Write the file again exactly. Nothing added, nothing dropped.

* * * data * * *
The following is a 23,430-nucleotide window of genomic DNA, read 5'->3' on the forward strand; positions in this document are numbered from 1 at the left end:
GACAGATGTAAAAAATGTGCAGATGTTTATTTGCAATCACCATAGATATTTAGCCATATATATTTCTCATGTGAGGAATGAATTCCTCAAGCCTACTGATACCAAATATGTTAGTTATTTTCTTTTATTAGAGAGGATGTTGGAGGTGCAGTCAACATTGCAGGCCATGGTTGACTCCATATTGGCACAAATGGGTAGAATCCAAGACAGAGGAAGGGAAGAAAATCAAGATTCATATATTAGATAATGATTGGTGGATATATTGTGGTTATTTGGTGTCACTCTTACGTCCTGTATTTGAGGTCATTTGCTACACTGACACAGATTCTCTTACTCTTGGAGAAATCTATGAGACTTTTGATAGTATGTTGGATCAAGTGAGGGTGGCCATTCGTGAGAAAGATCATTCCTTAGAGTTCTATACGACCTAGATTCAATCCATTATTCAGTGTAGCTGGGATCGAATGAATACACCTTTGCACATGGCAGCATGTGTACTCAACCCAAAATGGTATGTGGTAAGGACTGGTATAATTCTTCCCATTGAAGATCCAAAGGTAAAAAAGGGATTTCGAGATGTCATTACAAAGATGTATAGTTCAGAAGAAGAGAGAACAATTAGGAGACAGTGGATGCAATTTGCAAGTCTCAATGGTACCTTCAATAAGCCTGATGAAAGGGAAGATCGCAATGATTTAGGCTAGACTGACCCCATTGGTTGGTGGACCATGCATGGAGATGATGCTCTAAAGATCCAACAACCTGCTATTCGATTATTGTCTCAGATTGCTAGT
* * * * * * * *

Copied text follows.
The following is a 23,430-nucleotide window of genomic DNA, read 5'->3' on the forward strand; positions in this document are numbered from 1 at the left end:
GACAGATGTAAAAAATGTGCAGATGTTTATTTGCAATCACCATAGATATTTAGCCATATATATTTCTCATGTGAGGAATGAATTCCTCAAGCCTACTGATACCAAATATGTTAGTTATTTTCTTTTATTAGAGAGGATGTTGGAGGTGCAGTCAACATTGCAGGCCATGGTTGACTCCATATTGGCACAAATGGGTAGAATCCAAGACAGAGGAAGGGAAGAAAATCAAGATTCATATATTAGATAATGATTGGTGGATATATTGTGGTTATTTGGTGTCACTCTTACGTCCTGTATTTGAGGTCATTTGCTACACTGACACAGATTCTCTTACTCTTGGAGAAATCTATGAGACTTTTGATAGTATGTTGGATCAAGTGAGGGTGGCCATTCGTGAGAAAGATCATTCCTTAGAGTTCTATACGACCTAGATTCAATCCATTATTCAGTGTAGCTGGGATCGAATGAATACACCTTTGCACATGGCAGCATGTGTACTCAACCCAAAATGGTATGTGGTAAGGACTGGTATAATTCTTCCCATTGAAGATCCAAAGGTAAAAAAGGGATTTCGAGATGTCATTACAAAGATGTATAGTTCAGAAGAAGAGAGAACAATTAGGAGACAGTGGATGCAATTTGCAAGTCTCAATGGTACCTTCAATAAGCCTGATGAAAGGGAAGATCGCAATGATTTAGGCTAGACTGACCCCATTGGTTGGTGGACCATGCATGGAGATGATGCTCTAAAGATCCAACAACCTGCTATTCGATTATTGTCTCAGATTGCTAGT